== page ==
The real winners will be the builders who will exploit the ambiguities in this bill which will lead to forced high-density housing on towns.
Without local zoning review, town infrastructure can become overburdened: state zoning does not give consideration of capacity of town water, town sewer, fire department services, roads, sidewalks, etc.
Most importantly, this costly policy will take a long time to implement without benefiting a material number of low income earners.
The implied policy is to create a new tax on towns in the 26th District
This legislation is really not about desegregating and other altruistic goals, since no town itself can hit that percentage without overwhelming their town's mill rate.
Our towns receive very little in ECS grants for all we provide to the state through our income taxes.
Since they give so little, there is no more to take away from our towns. This bill provides a new way to tax our towns separately.
Read Democrat Mayor Justin Elicker’s oped from 7/16/20 in the CT Mirror (link below), "Let's Tax Connecticut's Segregation. If wealthy families are going to continue to use exclusionary zoning to prevent black families from moving in - let's at least tax them for it."
You have the power to Save Connecticut
Democrat controlled legislature creates new taxes and user fees every year without directly addressing the most challenging issues facing our state.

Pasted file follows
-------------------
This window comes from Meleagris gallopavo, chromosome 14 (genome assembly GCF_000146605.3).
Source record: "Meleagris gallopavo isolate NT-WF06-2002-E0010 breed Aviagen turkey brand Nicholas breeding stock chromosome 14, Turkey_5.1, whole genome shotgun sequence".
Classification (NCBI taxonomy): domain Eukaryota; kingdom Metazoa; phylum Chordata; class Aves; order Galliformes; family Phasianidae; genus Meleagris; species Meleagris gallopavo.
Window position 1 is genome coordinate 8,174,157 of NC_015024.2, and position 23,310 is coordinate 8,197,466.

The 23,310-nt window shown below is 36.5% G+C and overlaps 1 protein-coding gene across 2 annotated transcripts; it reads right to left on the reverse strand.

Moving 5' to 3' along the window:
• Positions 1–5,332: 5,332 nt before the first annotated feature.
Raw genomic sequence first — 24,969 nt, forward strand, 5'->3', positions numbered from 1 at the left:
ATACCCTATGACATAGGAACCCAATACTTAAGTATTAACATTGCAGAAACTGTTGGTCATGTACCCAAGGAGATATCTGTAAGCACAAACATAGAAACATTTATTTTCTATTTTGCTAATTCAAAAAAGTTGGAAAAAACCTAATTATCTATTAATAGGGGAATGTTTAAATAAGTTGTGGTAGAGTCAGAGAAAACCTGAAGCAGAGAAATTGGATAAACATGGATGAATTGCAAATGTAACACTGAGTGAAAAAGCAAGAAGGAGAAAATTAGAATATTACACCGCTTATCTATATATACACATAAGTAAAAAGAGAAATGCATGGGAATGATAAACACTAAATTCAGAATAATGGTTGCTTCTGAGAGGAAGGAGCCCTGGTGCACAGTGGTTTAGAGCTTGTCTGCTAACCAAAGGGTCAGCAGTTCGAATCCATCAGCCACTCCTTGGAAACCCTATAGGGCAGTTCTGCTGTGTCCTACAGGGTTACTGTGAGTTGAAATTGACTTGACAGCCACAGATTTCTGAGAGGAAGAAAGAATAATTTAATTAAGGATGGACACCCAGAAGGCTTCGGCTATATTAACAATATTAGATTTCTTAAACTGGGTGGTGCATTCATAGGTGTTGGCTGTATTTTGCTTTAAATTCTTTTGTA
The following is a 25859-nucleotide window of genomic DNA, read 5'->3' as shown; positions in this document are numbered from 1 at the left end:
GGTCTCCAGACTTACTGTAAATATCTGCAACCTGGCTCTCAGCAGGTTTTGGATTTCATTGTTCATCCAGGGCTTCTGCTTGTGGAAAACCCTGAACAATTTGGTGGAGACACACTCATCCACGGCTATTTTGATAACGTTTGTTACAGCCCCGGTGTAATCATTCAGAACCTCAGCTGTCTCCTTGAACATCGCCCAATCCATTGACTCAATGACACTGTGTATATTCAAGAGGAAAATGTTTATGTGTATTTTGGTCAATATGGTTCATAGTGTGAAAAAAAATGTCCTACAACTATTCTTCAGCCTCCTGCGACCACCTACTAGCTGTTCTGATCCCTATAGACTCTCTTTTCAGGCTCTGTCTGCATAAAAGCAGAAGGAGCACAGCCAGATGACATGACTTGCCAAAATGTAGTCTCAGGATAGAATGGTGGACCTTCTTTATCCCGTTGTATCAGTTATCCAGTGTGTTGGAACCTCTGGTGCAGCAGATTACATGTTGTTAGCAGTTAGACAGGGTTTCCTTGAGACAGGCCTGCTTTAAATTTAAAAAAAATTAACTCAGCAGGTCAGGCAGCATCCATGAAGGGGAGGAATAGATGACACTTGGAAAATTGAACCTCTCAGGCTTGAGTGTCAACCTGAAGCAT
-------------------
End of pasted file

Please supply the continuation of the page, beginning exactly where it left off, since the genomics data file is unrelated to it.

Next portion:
Increasing state spending without due consideration of affordability for our residents and the unintended consequences adversely impacts our state's ability to attract new businesses and grow existing ones.
Legitimate issues like access to good education for all and the widening income gap have been ignored due to poor public policy.
If instead of this zoning proposal, the current 8-30g affordable housing policy was revised to allow for vouchers in already existing "middle housing" in our towns, it would make already existing homes more accessible to everyone in a cost effective way that does not overburden our towns.
Our 169 towns are all unique and one size does not fit all when it comes to local infrastructure limitations and environmental/natural resource constraints in each town. Local control of zoning is best to address these unique concerns and constraints.
Your vote in this election is critical to preventing overburdening of local infrastructure, preserving your property values, and maintaining good schools. These proposals open the door to high density development in areas currently zoned for single family -- all without input or votes from local residents.
I will bring my professional experience as an accountant and auditor at PwC with me to Hartford. I will directly address the critical issues facing our state, not kick the can down the road. I am a problem solver, not an insider or a politician, and I will advocate for the interests of our towns, not special interests. I will work to ensure that all of our residents in Connecticut will have a brighter future.